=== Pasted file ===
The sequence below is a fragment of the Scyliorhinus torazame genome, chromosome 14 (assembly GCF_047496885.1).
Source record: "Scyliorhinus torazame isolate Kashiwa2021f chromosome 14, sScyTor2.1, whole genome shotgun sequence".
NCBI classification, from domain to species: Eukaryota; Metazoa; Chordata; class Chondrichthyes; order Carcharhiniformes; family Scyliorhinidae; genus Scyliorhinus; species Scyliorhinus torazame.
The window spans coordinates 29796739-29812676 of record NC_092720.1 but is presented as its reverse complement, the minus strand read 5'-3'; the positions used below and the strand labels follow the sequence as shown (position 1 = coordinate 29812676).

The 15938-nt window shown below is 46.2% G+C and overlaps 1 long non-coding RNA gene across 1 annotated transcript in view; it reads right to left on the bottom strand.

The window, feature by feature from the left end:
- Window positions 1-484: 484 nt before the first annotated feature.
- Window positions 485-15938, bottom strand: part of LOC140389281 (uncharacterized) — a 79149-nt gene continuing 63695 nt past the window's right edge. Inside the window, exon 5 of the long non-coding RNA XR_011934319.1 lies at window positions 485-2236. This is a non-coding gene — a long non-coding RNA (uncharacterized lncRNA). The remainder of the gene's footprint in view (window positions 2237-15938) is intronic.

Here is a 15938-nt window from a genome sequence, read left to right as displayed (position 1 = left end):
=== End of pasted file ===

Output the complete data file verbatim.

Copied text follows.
The sequence below is a fragment of the Scyliorhinus torazame genome, chromosome 14 (assembly GCF_047496885.1).
Source record: "Scyliorhinus torazame isolate Kashiwa2021f chromosome 14, sScyTor2.1, whole genome shotgun sequence".
NCBI classification, from domain to species: Eukaryota; Metazoa; Chordata; class Chondrichthyes; order Carcharhiniformes; family Scyliorhinidae; genus Scyliorhinus; species Scyliorhinus torazame.
The window spans coordinates 29796739-29812676 of record NC_092720.1 but is presented as its reverse complement, the minus strand read 5'-3'; the positions used below and the strand labels follow the sequence as shown (position 1 = coordinate 29812676).

The 15938-nt window shown below is 46.2% G+C and overlaps 1 long non-coding RNA gene across 1 annotated transcript in view; it reads right to left on the bottom strand.

The window, feature by feature from the left end:
- Window positions 1-484: 484 nt before the first annotated feature.
- Window positions 485-15938, bottom strand: part of LOC140389281 (uncharacterized) — a 79149-nt gene continuing 63695 nt past the window's right edge. Inside the window, exon 5 of the long non-coding RNA XR_011934319.1 lies at window positions 485-2236. This is a non-coding gene — a long non-coding RNA (uncharacterized lncRNA). The remainder of the gene's footprint in view (window positions 2237-15938) is intronic.

Here is a 15938-nt window from a genome sequence, read left to right as displayed (position 1 = left end):